Next up, we're going to talk
about erythema nodosum.
So, let's jump into our case.
A 52-year-old flight attendant
with a history of recently-acquired
Hepatitis B infection
on entecavir presents with
and painful bumps on both of her legs.
Now, she started the entecavir
about 3 weeks ago,
and all her symptoms began about
a week ago. No joint swelling,
and she also admits to intermittent
abdominal pain exacerbated by eating.
No other skin involvement. She's a non-
smoker, no alcohol or illicit drugs.
The family history is non-contributory,
and on review of systems, she
reports some weight loss,
some fatigue, and malaise
but no dyspnea or coughing,
and no eye symptoms.
So pulling up our 4 important variables,
seems like the time course is sub-acute.
This has been basically happening for
a week, maybe up to 3 weeks.
Pattern of skin involvement seems
to involve the lower extremities
predominantly, and it is symmetrically
involving the lower extremities.
And it sounds like there's some
evidence of skin inflammation,
based on the fact that
she's got some painful
bumps on both of her legs, as opposed
to just hyperpigmentation.
And importantly, weight loss, fatigue, malaise,
something systemic is going on, so that's
going to frame our differential as well.
Physical exam. She is febrile,
just about, 100.2°F.
Little bit tachycardic at 92, blood
No evidence of any scleral icterus
or an involvement of
asclera. No lymphadenopathy. Pretty much
benign cardiopulmonary exam.
Her abdomen, despite having some
kind of postprandial discomfort,
is soft, non-distended, non-tender.
Musculoskeletal exam is non-focal.
Neural exam, same.
Skin and nail exam we see numerous tender
purpuric papules on the calves
with associated erythematous nodules.
No nail findings and no other skin
lesions. Creatinine's up a little bit
at 1.4. Urinalysis with
a little bit of protein.
ANA, importantly, is negative. LFTs are normal.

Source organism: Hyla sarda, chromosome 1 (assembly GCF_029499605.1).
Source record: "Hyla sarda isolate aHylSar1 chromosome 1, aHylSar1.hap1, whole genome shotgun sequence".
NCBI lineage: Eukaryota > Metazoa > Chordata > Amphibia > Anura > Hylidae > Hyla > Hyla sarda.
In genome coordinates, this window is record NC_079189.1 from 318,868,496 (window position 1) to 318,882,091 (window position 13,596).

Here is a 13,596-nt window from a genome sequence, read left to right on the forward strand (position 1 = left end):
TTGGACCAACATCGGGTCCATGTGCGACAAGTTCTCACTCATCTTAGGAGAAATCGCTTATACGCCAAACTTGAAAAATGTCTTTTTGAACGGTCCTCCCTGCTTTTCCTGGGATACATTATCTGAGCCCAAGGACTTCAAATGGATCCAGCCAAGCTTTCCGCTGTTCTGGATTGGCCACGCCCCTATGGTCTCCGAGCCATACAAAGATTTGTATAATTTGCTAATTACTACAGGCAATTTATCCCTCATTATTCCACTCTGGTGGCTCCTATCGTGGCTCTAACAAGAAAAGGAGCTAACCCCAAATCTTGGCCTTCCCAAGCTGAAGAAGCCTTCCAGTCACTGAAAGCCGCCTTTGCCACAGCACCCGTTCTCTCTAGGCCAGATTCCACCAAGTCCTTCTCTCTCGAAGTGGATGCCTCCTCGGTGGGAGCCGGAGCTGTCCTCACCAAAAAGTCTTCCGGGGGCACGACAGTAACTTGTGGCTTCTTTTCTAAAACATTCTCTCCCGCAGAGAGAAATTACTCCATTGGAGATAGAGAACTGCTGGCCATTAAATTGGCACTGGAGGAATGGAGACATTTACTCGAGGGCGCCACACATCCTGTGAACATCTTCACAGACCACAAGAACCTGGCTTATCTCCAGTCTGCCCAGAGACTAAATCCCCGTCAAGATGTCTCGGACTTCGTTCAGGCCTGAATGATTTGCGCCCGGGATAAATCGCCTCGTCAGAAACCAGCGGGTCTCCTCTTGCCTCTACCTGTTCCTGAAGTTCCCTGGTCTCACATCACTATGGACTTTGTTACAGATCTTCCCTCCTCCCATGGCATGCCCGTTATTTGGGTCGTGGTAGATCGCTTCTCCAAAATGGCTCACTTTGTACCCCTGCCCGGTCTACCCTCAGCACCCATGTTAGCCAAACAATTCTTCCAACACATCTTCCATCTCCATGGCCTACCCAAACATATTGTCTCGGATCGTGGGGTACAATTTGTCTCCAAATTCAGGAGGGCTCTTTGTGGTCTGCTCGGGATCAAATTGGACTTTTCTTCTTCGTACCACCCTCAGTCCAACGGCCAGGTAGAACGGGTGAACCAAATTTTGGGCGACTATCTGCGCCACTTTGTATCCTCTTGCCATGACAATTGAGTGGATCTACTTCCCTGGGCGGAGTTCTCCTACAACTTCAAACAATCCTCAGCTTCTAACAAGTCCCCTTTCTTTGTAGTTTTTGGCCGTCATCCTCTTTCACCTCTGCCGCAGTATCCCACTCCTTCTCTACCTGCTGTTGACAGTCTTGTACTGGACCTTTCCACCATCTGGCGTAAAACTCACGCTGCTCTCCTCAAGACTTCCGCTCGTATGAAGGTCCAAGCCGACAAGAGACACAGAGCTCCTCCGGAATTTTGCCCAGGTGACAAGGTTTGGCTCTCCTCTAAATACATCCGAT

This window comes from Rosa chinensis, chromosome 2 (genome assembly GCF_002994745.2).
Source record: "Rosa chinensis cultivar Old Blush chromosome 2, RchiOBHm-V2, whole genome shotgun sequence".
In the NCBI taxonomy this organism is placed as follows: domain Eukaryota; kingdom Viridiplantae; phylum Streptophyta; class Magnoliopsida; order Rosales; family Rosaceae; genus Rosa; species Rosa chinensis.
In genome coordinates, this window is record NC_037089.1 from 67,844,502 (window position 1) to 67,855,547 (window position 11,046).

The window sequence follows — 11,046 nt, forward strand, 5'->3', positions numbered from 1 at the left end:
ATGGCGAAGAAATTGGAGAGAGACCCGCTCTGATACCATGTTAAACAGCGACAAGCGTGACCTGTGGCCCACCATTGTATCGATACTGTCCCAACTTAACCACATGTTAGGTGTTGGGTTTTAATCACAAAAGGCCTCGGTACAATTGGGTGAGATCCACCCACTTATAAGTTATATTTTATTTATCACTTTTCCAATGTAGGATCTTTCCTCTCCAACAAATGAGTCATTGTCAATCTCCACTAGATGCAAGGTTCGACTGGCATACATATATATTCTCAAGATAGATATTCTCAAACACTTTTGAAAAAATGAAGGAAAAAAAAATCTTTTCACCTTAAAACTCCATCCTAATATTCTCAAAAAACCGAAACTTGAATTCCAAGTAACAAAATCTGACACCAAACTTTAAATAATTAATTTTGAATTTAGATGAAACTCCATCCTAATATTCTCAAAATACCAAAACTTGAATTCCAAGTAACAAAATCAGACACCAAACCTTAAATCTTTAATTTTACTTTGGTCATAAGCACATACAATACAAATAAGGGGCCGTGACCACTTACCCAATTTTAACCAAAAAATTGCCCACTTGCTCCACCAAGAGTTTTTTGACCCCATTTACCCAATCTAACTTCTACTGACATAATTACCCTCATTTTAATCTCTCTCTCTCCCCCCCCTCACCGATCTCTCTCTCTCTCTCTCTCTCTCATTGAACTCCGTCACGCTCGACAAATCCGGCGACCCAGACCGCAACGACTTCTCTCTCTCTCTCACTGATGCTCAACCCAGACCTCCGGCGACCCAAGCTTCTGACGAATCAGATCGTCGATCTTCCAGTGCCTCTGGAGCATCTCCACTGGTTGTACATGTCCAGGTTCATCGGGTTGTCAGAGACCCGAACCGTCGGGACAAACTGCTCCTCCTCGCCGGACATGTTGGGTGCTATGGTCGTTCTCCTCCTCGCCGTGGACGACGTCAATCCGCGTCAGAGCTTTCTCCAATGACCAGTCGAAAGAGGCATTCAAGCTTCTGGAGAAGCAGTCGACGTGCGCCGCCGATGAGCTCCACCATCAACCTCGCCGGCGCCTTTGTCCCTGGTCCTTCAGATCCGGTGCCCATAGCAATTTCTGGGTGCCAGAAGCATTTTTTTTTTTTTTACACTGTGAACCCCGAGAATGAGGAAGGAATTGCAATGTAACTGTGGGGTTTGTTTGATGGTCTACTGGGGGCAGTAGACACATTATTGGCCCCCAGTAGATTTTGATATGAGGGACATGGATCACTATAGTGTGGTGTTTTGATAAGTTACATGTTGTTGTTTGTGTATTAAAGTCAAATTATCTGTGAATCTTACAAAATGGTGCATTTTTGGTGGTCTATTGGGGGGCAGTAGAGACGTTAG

2+ blood, no casts on her urinalysis
HIV is negative. Her ESR,
a bit elevated at 48.
And her hemoccult test is positive,
certainly making us a little bit more
concerned about this prandial abdominal
pain that she's been experiencing.
Chest X-ray, unremarkable, and
there's a picture for us.
So, which of the following is
the most likely diagnosis?
Well, erythema nodosum. Boy, I'm really tempted
to pick the first item on our list
because that's the name of our
video here. And in addition,
it's associated with a number of different
conditions, whether it's certain
infections or inflammatory bowel
disease, other autoimmune things.
There's a variety of things that
we oftentimes will see with
erythema nodosum, sarcoidosis, for example.
Nothing that we're obviously
getting from our case, so far.
We don't typically think of hepatitis B
as being a trigger for E. nodosum.
But we do know it can be precipitated
by a number of medications.
Now, entecavir, not one that I would
normally think of for that, but
certainly, we'll have to keep this on
our list. Moving on to lupus.
This is certainly a multi-system
potentially renal and skin involvement
amongst a number of other organs.
It does have a female predominance as
we're seeing in our patient. And it is
typically, though, more common
in younger patients.
And in the United States, in particular, among
African-American women where it's
9 times more common than in, for
example, a Caucasian male.
Importantly, though, right off the bat, lupus
is pretty much thrown off our list
by virtue of the negative ANA test. It's not
unheard of to have a negative ANA,
but pretty darn close.
So let's X that one out. Next up,
also known as cutaneous
T-cell lymphoma. Now, it
can present in nearly any
way that it wants to. It
does have a predilection for the lower
extremities as we're seeing in our patient.
That being said, while lymphoma
can occur at any age, it's
pretty unusual to occur in a patient of our --
to occur in the age of our patient.
The onset was also too rapid. We
expect a much more indolent
course over the span of many months
for cutaneous T-cell lymphoma or
mycosis fungoides. And the fact that
on physical exam, the patient
had no evidence of lymphadenopathy, would
also steer us clear of that diagnosis.
Let's talk about polyarteritis nodosum.
Now that is a medium-vessel vasculitis, and
I think it's definitely worth our consideration.
We're going to have to talk about
that one a bit more on the next slide.
But first, quick look at
thrombophlebitis. It can certainly cause
painful calves, as we're seeing
in our patient, though
bit unusual to have it occurring
bilaterally at the same time.
And calves, or thrombophlebitis, doesn't
typically explain the fevers that
she's having, the arthralgias,
certainly not the heme-positive stool. So,
all in all, thrombophlebitis seems
pretty unlikely to explain our